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Debt cliff is not looming for Appalachia's shale gas drillers

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Debt cliff is not looming for Appalachia's shale gas drillers

Appalachian shale gas producers are not facing a wall of debt in need of refinancing, after slashing spending and using assets sales to pay off loans in recent years.

Accustomed to low commodity prices, the region's pure-play shale gas drillers largely avoided their heavy borrowing that their more oil-focused peers took on over 2012-2014, analysts at S&P Global Ratings wrote back in January. During those years, peaking oil prices inspired many companies to issue or refinance debt, much of which is soon coming due, the analysts noted.

"Over the short to medium term (2019-2024), the oil and gas sector has a significant amount of debt maturing," the analysts wrote. "This is particularly evident among weakest links, with $17.5 billion of debt set to mature between 2019 and 2022, of which nearly 85% is within the oil and gas exploration sector."

But Appalachian producers, stuck with their shale gas trading consistently just under $3/MMBtu, did not try to take on ambitious borrowing. As a result, most of the top 10 Appalachian shale producers have healthy amounts of credit remaining on their revolvers, disciplined spending habits reined in by the market's demand for positive cash flows, and no need to refinance long-term debt in the next two years, an S&P Global Market Intelligence analysis found.

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Oil and gas analyst Brian Gibbons with credit research firm CreditSights said that new loans for to the high-yield — or less-than-investment grade — companies in the sector will be down by 29% in 2019 compared to the year before, having weakened in the last two quarters. "We continue to anticipate issuance slows for the second straight year in 2019 on the back of light remaining maturity schedule, flat-to-lower M&A activity overall, and companies hunkering down with what we expect will be a weaker oil price environment and tighter capital markets access," CreditSights said April 4.

EQT Corp., the nation's largest gas producer by volume, has the most debt to refinance in the next two years. Protected by an investment grade credit rating, however, the producer should not struggle to find lenders. The bulk of Appalachia's exploration and production companies, or E&Ps, such as Antero Resources Corp. and Southwestern Energy Co., have strong high-yield grade ratings, little need to refinance existing debt and room left on their lines of credit. Smaller producers such as Utica Shale drillers Gulfport Energy Corp. and Montage Resources Corp. have middling credit ratings but some open lines of credit and no refinancing needs through 2020.

Southwestern is a prime example of a producer using asset sales and spin-offs to scale back its debt while sending money back to shareholders. Southwestern sold off its Fayetteville Shale operations in Arkansas and used the $1.65 billion in proceeds to pay down its line of credit and retire some long-term debt while initiating $200 million in share buybacks. With a cleaned up balance sheet and its net debt-to-EBITDA ratio below the market target of 2.0 times, the company has said it is using the remaining cash to finance its upfront costs in Pennsylvania targeting both dry gas and liquids in the Marcellus Shale.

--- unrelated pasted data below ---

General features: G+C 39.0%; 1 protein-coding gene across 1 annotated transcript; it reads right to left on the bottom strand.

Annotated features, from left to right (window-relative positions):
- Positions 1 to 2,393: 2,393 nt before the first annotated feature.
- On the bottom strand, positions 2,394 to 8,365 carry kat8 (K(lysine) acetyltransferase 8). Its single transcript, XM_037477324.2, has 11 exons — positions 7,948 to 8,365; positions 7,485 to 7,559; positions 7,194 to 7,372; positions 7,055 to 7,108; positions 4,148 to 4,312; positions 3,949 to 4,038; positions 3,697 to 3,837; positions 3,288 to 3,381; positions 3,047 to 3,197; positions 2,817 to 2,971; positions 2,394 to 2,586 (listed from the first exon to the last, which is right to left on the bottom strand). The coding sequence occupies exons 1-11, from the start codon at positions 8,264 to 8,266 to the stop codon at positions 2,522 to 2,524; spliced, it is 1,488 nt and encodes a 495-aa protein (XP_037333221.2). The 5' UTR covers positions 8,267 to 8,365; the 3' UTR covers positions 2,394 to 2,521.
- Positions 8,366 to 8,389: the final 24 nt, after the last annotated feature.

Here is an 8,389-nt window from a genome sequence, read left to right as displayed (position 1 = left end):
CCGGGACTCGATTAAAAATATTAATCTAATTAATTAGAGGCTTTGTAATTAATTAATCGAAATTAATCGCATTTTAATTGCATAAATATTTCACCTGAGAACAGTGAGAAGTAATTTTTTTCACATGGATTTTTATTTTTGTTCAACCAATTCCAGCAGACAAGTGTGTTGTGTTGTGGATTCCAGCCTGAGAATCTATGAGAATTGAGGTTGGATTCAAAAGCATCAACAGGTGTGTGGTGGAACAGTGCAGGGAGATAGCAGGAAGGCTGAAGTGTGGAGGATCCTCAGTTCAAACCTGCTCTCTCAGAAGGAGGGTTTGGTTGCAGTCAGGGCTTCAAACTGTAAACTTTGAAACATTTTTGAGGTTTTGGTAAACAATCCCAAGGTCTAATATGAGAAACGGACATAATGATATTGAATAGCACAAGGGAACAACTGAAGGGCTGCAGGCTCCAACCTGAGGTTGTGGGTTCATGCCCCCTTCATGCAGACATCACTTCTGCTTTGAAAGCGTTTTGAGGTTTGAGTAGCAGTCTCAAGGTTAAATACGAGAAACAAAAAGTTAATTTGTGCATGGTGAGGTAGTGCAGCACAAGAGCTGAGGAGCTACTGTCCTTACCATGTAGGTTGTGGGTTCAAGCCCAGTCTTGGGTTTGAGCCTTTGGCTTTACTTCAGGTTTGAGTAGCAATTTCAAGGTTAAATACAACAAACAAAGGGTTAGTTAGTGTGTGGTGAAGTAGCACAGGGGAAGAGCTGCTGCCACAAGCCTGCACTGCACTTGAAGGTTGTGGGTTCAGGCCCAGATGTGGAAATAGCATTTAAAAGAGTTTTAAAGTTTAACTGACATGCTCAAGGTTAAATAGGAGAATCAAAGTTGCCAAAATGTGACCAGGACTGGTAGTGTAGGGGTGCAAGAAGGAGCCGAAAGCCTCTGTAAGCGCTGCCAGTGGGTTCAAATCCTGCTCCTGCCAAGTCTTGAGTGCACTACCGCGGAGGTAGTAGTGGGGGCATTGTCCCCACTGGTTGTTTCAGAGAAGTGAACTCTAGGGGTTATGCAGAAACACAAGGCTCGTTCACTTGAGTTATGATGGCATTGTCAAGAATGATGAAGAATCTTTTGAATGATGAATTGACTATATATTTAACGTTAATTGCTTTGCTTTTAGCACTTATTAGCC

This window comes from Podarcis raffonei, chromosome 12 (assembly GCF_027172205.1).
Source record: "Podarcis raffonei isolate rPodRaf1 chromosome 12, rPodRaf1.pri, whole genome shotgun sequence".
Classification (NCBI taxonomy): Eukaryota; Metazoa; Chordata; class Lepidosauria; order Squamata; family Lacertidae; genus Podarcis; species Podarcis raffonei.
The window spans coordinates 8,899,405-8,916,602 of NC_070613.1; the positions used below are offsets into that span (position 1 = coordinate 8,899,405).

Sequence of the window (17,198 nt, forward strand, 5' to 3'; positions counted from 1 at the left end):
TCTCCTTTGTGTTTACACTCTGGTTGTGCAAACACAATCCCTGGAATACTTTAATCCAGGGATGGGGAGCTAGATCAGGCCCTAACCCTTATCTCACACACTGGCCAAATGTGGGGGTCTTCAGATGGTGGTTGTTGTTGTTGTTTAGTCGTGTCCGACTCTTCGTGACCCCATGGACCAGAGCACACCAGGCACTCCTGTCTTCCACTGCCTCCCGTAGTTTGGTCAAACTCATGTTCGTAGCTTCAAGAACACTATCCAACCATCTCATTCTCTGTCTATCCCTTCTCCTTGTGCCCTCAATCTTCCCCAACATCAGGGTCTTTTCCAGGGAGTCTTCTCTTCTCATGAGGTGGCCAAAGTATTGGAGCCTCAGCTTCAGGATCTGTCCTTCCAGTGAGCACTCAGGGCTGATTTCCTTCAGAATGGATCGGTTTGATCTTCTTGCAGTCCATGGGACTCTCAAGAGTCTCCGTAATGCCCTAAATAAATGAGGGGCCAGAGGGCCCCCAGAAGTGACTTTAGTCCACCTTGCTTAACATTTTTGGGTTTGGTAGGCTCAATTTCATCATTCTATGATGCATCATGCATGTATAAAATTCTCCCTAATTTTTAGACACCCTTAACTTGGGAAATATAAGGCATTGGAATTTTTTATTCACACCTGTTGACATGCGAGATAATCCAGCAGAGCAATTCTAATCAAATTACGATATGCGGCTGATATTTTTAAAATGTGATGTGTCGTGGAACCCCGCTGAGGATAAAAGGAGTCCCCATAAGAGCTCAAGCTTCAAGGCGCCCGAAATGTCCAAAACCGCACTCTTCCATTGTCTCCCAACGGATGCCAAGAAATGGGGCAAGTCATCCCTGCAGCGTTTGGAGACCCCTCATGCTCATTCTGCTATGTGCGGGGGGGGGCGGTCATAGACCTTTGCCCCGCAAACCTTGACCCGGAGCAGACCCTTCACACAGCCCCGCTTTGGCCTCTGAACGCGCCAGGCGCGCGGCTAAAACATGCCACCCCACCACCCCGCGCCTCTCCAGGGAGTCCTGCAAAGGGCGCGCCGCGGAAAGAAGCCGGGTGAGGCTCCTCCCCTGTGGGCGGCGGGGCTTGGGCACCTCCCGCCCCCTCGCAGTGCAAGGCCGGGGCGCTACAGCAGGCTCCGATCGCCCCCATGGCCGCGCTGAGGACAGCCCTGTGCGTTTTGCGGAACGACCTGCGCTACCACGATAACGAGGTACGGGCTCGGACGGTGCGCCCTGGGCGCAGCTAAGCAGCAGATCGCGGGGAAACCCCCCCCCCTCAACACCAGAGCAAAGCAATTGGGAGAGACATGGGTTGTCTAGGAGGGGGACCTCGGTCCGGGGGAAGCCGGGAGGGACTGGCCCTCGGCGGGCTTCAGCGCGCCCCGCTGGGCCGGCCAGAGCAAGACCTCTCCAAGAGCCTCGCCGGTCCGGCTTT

"Appalachian companies are in a footrace to lower leverage to below 2.0x debt/EBITDA, maximize free cash flows, and enact a return-of-capital program," veteran shale gas analyst Subash Chandra with Guggenheim Securities LLC said of Range Resources Corp. on April 2. "[Range] is a turn or so behind others in the peer group with asset sales as the primary way to catch up. With leverage over 3.0x, management has indicated a willingness to monetize anything other than their core Washington County [Pa.] acreage."

While Appalachia's slew of public and private drillers may seems ripe for consolidation, the emphasis on spending discipline and an unwillingness to take on more debt likely will put the brakes on M&A activity, Williams Capital Group LP analyst Gabriele Sorbara told his clients March 20.

"With activity mostly slowing down in the sector, we would expect reduced levels of capital markets and M&A activity in 2019; although consolidation will remain integral to the sector," Sorbara wrote. "Overall, management teams are razor-focused on a path to begin or to accelerate the return of cash back to shareholders via buybacks, dividends and/or reduce leverage via debt reductions." Sorbara said investors will not return to shale until company managements demonstrate they can stick to their spending plans and consistently send cash back to shareholders.

This S&P Global Market Intelligence news article may contain information about credit ratings issued by S&P Global Ratings. Descriptions in this news article were not prepared by S&P Global Ratings.